GLENWOOD SPRINGS — Voters will see a few changes during this fall’s election aimed at eliminating confusion and making it easier for people to register to vote if they’ve recently moved to or within Colorado.
In addition to allowing people to register to vote right up through Election Day, new legislation contained in HB 13-1303, approved by the state Legislature earlier this year, included several other provisions that will take effect with the Nov. 5 coordinated election.
The new Colorado Voter Access & Modernized Elections Act expands the number of places where people can vote in elections that are conducted primarily by mail ballot.
It also connects polling places electronically and ensures that registered voters who may have skipped up to three general elections still receive a mail ballot, as long as they haven’t moved, by eliminating the “inactive voter” status.
Other than that, not a lot will be different in Garfield County compared with recent elections, said Garfield County Clerk and Recorder Jean Alberico.
“It isn’t hugely different from what we’ve done in the past,” she said of the county’s efforts to increase the use of mail ballots, both for general elections in even-numbered years and off-year “coordinated” elections, such as this year’s election.
“We have done both coordinated and general elections by mail for some time, and even though everybody is mailed a ballot there are still options for in-person voting prior to or on Election Day,” Alberico said.
The Nov. 5 ballot includes two statewide tax questions, one seeking an income tax increase for K-12 education and the other seeking the establishment of excise and sales taxes for retail marijuana to pay for the regulation of recreational marijuana, as allowed under the 2012 Amendment 64.
Also to be decided by local voters in Garfield County will be several municipal and fire district tax questions, as well as contested races for the Garfield District Re-2 school board and the Colorado Mountain College board of trustees.
Under the state’s new voting law, the voter registration deadline shifts from 29 days before the election previously to 22 days. After that time, voters can still register online using the Colorado Secretary of State’s website until eight days before the election.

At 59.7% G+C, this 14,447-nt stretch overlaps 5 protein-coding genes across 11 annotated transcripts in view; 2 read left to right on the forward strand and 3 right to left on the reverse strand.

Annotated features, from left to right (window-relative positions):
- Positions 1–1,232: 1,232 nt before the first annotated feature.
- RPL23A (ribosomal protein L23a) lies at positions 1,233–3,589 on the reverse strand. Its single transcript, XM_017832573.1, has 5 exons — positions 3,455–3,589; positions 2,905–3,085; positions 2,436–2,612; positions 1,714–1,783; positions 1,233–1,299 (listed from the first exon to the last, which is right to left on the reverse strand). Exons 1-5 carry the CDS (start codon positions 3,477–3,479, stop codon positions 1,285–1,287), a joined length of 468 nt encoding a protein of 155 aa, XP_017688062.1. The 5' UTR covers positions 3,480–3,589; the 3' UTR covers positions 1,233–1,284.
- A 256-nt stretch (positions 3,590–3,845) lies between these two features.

Even then, voters can register in person at their local county clerk’s office or any designated “Voter Service Polling Center” through Election Day, as long as they sign an affidavit, under penalty of perjury, stating that they lived in Colorado at least 22 days prior to Election Day.
Critics of the bill said the tighter registration timeline and same-day registration provision could lead to voter fraud.
The authors of the bill sought to preserve election integrity through the creation of a “live” polling system that links polling centers around the state electronically and tracks voting in real time.
“For the first time, every polling place will be able to track each voter,” Alberico said in a recent presentation to the county commissioners explaining the voting procedure changes.
In the long run, the new system also improves the county clerks’ ability to update voter records through the use of a national change-of-address database, which will interface with several state records databases, she said.
Elimination of the “inactive failed to vote status” for voters who skipped an election will increase the number of ballots sent out in Garfield County on Oct. 15 by about 4,000.
Alberico said she is preparing to mail out more than 30,000 ballots this election, including some voters who will receive two ballots if they live in one part of the county but own property in another part of the county where there’s a local fire district or other special district tax question on the ballot.
Three area fire districts, Carbondale, Glenwood Springs and Gypsum (part of which extends into Garfield County) have tax questions on the Nov. 5 ballot, while the Silt Water Conservancy District is seeking to “de-Bruce,” or retain revenues above state TABOR limits.
In addition to the Garfield County Clerk’s offices in Glenwood Springs and Rifle, an additional pre-election early voting polling center will be established at the Garfield County Department of Human Services Building in Rifle on Oct. 28. Mail ballots may be dropped off at those locations prior to the election, in addition to being returned by mail.
Election Day polling centers will be set up at Carbondale Town Hall, the Glenwood Springs Community Center, and at Garfield County Library locations in New Castle, Silt and Parachute.
“We don’t anticipate a lot of people coming to the polling centers on election day, because it will be a mail ballot election,” Alberico said. “We still felt it was really important to have an option in each of the towns.”
Any registered voter who did not receive a mail ballot for whatever reason, or whose ballot was ruined and needs to be re-issued, can go to one of the polling centers to have a new ballot issued prior to the election or on Election Day, she said.
With the new electronic link, voters can also go to any polling center in the county to vote on Election Day, even if it’s outside their precinct area, she said.